No shame in being Liberal, incoming party youth president says

Down in the polls and without a permanent leader, the Liberals continue to rebuild, with the youth wing debating policy in Montreal.

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The incoming president of the Quebec Liberal youth wing says members should not be shy about affirming their party allegiance during the continuing rebuilding process.

Élyse Moisan, who takes over the role Sept. 1, said despite the current doldrums the Liberals find themselves in, there is still a future for its vision of Quebec.

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“Personally, I am not ashamed about being Liberal,” Moisan told reporters as the youth wing kicked off a one-day party convention Saturday in Montreal.

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“What’s important is to put ourselves in the middle of his (party) relaunch. I am very anxious to debate. In my view, anyone who asks questions or thinks of their future has a place here.”

Moisan, who is fluently bilingual and studies at Concordia University, made the comments as the Liberal youth used their convention to wade into the debate over the party’s future. About 75 Liberal youth, age 16-25, are attending. The Parti Québécois youth wing, which held their convention a week earlier in Quebec City, drew 200 people.

In fact, most of the workshops at the convention were devoted to the Liberal relaunch process that is being managed by a 14-member task force co-chaired by former journalist André Pratte and Bourassa-Sauvé MNA Madwa-Nika Cadet.

So far, the committee has concluded, after meeting Liberals across Quebec, the members want to stick to their core values, such as economic and social development as well as being open and inclusive, Pratte and Cadet said in an interview in June with the Montreal Gazette.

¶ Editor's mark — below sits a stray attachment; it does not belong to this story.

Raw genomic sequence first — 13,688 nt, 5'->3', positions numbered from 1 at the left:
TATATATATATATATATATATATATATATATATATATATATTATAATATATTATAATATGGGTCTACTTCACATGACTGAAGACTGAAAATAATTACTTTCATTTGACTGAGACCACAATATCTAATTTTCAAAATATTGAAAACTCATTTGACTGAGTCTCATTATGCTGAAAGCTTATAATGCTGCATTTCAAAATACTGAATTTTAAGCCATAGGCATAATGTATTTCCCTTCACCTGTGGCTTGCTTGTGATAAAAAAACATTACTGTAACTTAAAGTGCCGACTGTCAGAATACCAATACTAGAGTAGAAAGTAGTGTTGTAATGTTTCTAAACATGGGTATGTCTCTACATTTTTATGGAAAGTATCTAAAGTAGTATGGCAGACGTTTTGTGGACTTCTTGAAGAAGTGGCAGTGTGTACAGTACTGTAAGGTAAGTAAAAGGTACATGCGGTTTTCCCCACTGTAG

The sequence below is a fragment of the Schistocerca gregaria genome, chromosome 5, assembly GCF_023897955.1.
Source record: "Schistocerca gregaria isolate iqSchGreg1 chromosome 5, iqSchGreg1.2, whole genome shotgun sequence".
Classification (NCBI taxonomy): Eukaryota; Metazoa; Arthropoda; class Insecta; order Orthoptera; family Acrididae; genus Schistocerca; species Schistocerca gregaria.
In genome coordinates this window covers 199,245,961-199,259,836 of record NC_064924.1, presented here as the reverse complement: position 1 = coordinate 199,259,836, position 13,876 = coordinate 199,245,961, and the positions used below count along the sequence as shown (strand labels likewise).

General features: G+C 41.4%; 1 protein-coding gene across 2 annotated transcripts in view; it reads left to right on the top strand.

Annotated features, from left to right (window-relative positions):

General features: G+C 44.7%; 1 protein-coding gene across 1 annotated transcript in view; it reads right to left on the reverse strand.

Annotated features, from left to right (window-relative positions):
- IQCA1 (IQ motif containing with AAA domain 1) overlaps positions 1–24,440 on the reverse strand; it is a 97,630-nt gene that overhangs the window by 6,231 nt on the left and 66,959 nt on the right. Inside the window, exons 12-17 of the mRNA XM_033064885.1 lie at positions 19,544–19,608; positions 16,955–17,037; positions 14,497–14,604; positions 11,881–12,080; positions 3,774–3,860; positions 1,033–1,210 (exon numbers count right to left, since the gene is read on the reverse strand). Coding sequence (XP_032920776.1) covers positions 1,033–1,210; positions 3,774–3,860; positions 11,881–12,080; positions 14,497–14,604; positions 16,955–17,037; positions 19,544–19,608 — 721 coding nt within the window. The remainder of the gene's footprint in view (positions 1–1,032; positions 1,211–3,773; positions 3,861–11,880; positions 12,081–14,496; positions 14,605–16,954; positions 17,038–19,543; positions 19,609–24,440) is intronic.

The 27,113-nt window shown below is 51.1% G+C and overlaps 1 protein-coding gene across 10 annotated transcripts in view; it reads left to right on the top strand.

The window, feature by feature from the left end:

Arriving for the meeting, interim Liberal leader Marc Tanguay welcomed the input from the youth wing, which, in the past, wielded considerable influence in the party.

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“They bring their energy, their creativity, their passion,” Tanguay told reporters. “They want to talk about the economy, housing, the environment.”

On hand, Pratte, a former senator, also welcomed their views, telling delegates Quebec is at a “critical point,” of its history and it’s time to speak up.

“We have (in power) a government which is arrogant, which is authoritarian, centralizing, incapable of clear thinking, which breaks its word and violates the fundamental rights of Quebecers,” Pratte told the group. “The last time we saw this in our history was in the ’50s under Maurice Duplessis, and we know where that went.

“So it’s very important that there be an alternative, which believes in democracy, which believes in fundamental rights and the defence of Quebec inside Canada. It’s important that this alternative exist and this alternative has to be ready — first for the byelection in Jean-Talon, and the general election of 2026.

“It takes an alternative and it has to be the Liberal Party of Quebec.”